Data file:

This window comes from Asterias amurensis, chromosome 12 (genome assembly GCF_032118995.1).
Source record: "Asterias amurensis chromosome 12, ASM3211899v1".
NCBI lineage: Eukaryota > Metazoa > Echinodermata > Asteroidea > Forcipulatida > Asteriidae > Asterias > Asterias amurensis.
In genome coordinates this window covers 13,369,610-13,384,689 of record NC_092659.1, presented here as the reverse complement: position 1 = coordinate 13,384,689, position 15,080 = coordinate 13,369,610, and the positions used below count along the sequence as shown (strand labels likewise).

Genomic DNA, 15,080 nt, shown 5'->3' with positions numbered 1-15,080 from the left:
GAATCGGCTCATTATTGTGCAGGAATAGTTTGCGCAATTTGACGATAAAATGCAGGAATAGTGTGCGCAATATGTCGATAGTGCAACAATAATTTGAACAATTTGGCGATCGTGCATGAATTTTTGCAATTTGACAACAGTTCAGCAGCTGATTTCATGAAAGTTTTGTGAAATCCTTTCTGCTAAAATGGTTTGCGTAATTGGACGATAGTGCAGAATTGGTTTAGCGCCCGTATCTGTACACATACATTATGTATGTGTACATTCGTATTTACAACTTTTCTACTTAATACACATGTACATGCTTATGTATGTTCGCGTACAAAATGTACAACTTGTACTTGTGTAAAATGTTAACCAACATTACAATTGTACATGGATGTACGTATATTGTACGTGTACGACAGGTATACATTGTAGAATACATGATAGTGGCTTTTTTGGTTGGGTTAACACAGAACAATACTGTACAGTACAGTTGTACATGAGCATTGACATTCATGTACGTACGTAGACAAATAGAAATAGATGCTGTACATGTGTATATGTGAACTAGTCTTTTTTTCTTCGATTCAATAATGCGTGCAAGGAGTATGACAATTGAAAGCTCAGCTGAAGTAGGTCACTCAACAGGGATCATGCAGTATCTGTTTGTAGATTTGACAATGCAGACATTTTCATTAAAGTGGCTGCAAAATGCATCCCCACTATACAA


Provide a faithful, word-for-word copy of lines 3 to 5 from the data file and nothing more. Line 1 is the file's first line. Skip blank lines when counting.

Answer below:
NCBI lineage: Eukaryota > Metazoa > Echinodermata > Asteroidea > Forcipulatida > Asteriidae > Asterias > Asterias amurensis.
In genome coordinates this window covers 13,369,610-13,384,689 of record NC_092659.1, presented here as the reverse complement: position 1 = coordinate 13,384,689, position 15,080 = coordinate 13,369,610, and the positions used below count along the sequence as shown (strand labels likewise).

Genomic DNA, 15,080 nt, shown 5'->3' with positions numbered 1-15,080 from the left: